Whether the Kinder Morgan company receives eminent domain to force easements of private land for the Palmetto Pipeline is now in the hands of Russell R. McMurry, Georgia Department of Transportation commissioner.
Friday was the DOT’s deadline for comments from the public. McMurry has until Tuesday to decide whether to grant Kinder Morgan a certificate of convenience and necessity.
“He has said before that he will make a decision by Tuesday, May 19,” Karlene Barron, Georgia DOT communications director, said Thursday.
However, she also confirmed a point raised by groups opposed to the pipeline, that if the commissioner did not make a decision, this would also amount to approval.
“The law says if there is no decision, that it is an automatic approval,” Barron acknowledged.
Kinder Morgan, a major Texas-based energy corporation, proposes to spend about $1 billion to build a 360-mile pipeline to carry gasoline, diesel fuel and fuel-grade ethanol from its existing pipeline at Belton, South Carolina, to Jacksonville, Florida, with distribution terminals near Augusta and Savannah.
The pipeline would cross under the Savannah River near Augusta. Its proposed route then runs near the Savannah River through Screven and Effingham counties before crossing under the Ogeechee River in Bryan County. The proposed use of eminent domain to potentially force unwilling landowners to sell easements for a 50-foot-wide right of way has also fueled controversy.
Problems for project
Hundreds of people, by some counts more than 1,000, appeared in opposition to the project in a series of public meetings held by the company, and then at two DOT hearings, along the pipeline route in Georgia.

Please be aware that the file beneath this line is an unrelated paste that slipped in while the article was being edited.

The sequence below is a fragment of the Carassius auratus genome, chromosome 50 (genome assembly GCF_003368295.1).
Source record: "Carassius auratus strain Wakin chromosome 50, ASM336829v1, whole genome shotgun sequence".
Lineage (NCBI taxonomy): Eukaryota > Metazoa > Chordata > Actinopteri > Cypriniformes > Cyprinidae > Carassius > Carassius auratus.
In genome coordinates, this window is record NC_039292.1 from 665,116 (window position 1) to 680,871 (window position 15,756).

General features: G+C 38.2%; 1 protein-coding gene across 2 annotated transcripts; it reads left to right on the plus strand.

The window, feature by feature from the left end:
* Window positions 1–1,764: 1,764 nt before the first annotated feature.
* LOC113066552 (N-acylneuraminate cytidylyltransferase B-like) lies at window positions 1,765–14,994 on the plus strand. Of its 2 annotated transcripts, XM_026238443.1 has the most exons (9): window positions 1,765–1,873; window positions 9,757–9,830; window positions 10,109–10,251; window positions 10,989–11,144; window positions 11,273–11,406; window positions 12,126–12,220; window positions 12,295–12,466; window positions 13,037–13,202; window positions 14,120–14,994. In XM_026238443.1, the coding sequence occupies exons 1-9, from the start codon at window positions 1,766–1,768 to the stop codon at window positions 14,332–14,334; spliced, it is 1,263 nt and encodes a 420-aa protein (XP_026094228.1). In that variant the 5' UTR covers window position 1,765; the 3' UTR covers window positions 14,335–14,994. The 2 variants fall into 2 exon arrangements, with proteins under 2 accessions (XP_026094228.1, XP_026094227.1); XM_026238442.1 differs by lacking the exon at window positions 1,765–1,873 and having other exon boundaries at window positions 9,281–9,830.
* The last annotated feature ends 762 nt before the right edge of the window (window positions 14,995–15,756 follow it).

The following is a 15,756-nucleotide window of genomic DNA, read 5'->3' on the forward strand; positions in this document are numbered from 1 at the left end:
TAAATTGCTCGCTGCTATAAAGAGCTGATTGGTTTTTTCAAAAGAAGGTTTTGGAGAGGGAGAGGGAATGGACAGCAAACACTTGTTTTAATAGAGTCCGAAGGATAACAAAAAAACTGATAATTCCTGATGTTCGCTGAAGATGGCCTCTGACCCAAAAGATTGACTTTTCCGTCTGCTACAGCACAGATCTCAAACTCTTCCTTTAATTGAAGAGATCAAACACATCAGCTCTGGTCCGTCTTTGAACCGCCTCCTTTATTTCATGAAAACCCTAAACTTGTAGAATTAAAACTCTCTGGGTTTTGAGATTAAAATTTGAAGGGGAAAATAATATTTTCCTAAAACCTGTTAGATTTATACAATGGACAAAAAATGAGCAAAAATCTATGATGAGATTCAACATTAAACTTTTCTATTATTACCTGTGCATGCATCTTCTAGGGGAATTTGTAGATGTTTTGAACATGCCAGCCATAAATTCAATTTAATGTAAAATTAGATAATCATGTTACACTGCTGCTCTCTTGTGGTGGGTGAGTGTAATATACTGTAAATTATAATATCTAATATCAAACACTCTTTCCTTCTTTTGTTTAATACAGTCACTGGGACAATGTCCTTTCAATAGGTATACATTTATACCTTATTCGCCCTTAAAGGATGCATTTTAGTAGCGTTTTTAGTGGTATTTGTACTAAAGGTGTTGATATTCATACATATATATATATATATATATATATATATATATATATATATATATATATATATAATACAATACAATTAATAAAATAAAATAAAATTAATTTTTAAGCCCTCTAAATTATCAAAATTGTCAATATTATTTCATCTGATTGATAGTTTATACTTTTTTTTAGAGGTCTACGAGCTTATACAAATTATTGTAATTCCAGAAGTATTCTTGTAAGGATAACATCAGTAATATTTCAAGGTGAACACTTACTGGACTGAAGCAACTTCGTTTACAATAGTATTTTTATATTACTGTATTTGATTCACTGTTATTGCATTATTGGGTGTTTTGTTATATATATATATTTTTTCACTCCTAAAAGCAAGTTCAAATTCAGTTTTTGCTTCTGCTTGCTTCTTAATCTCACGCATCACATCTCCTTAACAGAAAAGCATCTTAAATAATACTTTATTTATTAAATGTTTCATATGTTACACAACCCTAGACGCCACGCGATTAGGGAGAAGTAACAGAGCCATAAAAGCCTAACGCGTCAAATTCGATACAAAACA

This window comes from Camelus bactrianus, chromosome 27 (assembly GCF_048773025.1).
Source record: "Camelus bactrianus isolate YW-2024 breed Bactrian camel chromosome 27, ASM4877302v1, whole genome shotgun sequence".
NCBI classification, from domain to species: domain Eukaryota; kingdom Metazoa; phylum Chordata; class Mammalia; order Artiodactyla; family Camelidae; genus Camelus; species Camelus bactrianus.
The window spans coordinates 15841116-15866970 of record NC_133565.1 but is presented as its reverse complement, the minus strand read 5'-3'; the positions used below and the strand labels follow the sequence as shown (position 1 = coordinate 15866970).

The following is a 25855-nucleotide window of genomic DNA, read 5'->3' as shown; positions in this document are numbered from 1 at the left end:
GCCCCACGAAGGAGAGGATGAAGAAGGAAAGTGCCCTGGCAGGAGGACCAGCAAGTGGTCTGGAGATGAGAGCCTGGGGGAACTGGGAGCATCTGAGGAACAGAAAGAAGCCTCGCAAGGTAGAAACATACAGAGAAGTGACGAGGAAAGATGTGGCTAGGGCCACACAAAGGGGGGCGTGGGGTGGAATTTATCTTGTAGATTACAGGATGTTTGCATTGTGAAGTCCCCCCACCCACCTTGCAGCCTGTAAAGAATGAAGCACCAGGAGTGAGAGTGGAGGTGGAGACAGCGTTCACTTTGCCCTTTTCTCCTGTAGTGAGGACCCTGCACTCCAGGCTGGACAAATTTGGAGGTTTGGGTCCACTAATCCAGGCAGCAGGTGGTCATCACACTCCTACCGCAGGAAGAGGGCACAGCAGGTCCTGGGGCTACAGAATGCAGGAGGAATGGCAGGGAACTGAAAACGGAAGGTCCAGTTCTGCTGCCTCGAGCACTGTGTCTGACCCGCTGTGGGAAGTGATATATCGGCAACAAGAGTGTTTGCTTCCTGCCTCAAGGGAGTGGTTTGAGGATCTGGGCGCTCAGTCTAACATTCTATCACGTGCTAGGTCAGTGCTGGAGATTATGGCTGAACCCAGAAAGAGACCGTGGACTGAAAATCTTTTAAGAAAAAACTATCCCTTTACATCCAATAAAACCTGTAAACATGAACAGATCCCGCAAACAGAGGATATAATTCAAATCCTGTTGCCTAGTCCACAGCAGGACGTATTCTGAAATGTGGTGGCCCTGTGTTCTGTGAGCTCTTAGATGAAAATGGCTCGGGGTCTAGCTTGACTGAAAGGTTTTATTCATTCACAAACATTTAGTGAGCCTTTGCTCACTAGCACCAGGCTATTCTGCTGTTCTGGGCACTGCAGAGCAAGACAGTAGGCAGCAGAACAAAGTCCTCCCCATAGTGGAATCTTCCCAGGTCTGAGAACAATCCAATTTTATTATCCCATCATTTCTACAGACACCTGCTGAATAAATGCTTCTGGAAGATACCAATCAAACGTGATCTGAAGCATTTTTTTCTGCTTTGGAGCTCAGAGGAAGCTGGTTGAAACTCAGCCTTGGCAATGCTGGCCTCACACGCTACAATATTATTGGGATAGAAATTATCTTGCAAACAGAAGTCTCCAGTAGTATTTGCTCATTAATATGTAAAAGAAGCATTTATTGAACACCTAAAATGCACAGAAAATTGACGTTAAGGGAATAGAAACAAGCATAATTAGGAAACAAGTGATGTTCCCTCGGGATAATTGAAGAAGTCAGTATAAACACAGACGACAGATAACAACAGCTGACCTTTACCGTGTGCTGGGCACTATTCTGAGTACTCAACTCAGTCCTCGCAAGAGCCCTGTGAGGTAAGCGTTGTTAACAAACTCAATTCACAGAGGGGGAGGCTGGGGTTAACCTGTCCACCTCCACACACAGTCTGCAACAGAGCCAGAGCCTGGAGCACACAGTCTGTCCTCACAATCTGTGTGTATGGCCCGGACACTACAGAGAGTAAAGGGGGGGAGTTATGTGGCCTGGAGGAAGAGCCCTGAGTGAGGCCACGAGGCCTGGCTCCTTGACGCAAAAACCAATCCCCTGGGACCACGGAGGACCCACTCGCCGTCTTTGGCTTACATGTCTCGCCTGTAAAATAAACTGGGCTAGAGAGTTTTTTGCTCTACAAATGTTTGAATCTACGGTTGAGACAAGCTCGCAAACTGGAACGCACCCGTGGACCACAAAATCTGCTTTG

Two weeks ago, Gov. Nathan Deal also weighed in against the pipeline, although he has no official role in the decision.
During the very public debate and after assurances by the company that leaks are rare, a leak of more than 250,000 gallons of fuel was revealed to have occurred in December on Kinder Morgan’s existing Plantation Pipeline at Belton, South Carolina.
On the eve of the comment deadline, the Push Back the Pipeline Coalition released a 27-page position paper calling eminent domain “an extraordinary and dangerous power.” The report also describes the Belton leak, reiterates environmental concerns and cites other data to counter Kinder Morgan’s claims about the economic need for the project.
The Savannah, Ogeechee, Altamaha and Satilla Riverkeeper organizations, the Georgia Sierra Club and several other groups are part of the coalition.
Savannah Rivekeeper Tonya Bonitatibus said that Deal’s recent opposition to the project renews some of her faith in state government.
“I think that it’s a really good sign that he’s willing to listen to his constituents and make sound decisions,” Bonitatibus said. “I hope that translates into the DOT making the right decision.”
Her organization will continue its fight as Kinder Morgan seeks other permits in South Carolina and Georgia, whether or not McMurry approves the certificate, she said.
Bonitatibus said she also hopes to see changes in Georgia’s pipeline permitting and eminent domain laws beginning in 2016.